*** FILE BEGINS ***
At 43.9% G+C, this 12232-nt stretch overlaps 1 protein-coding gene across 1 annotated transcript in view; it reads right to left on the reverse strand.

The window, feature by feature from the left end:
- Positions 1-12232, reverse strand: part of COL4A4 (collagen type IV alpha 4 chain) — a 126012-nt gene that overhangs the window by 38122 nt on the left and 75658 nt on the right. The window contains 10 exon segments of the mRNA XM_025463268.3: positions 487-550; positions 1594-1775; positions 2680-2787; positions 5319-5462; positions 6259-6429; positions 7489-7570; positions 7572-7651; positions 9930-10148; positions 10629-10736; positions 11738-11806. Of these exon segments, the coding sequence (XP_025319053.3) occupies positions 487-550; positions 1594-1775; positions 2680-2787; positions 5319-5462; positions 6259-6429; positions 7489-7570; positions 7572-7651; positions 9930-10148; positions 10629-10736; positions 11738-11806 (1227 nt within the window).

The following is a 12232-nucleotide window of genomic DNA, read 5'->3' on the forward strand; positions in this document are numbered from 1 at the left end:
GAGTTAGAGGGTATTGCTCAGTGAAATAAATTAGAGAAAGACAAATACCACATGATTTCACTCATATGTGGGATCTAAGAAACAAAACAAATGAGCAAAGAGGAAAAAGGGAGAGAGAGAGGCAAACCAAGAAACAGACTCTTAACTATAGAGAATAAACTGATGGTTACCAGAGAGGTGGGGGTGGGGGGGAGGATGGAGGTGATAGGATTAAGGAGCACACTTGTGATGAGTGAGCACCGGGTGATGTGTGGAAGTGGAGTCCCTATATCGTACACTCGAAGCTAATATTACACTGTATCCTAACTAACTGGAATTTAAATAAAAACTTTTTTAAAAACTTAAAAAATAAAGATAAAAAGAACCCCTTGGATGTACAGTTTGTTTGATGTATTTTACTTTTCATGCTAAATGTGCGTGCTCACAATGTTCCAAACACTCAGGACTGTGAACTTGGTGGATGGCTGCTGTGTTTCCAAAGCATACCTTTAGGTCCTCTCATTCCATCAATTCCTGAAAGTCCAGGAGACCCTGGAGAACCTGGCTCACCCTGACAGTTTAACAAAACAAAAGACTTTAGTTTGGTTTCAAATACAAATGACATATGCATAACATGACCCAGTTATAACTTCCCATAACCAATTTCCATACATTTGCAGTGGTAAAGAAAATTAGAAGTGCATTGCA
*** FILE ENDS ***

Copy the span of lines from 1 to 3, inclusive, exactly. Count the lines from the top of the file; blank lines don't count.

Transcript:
At 43.9% G+C, this 12232-nt stretch overlaps 1 protein-coding gene across 1 annotated transcript in view; it reads right to left on the reverse strand.

The window, feature by feature from the left end:
- Positions 1-12232, reverse strand: part of COL4A4 (collagen type IV alpha 4 chain) — a 126012-nt gene that overhangs the window by 38122 nt on the left and 75658 nt on the right. The window contains 10 exon segments of the mRNA XM_025463268.3: positions 487-550; positions 1594-1775; positions 2680-2787; positions 5319-5462; positions 6259-6429; positions 7489-7570; positions 7572-7651; positions 9930-10148; positions 10629-10736; positions 11738-11806. Of these exon segments, the coding sequence (XP_025319053.3) occupies positions 487-550; positions 1594-1775; positions 2680-2787; positions 5319-5462; positions 6259-6429; positions 7489-7570; positions 7572-7651; positions 9930-10148; positions 10629-10736; positions 11738-11806 (1227 nt within the window).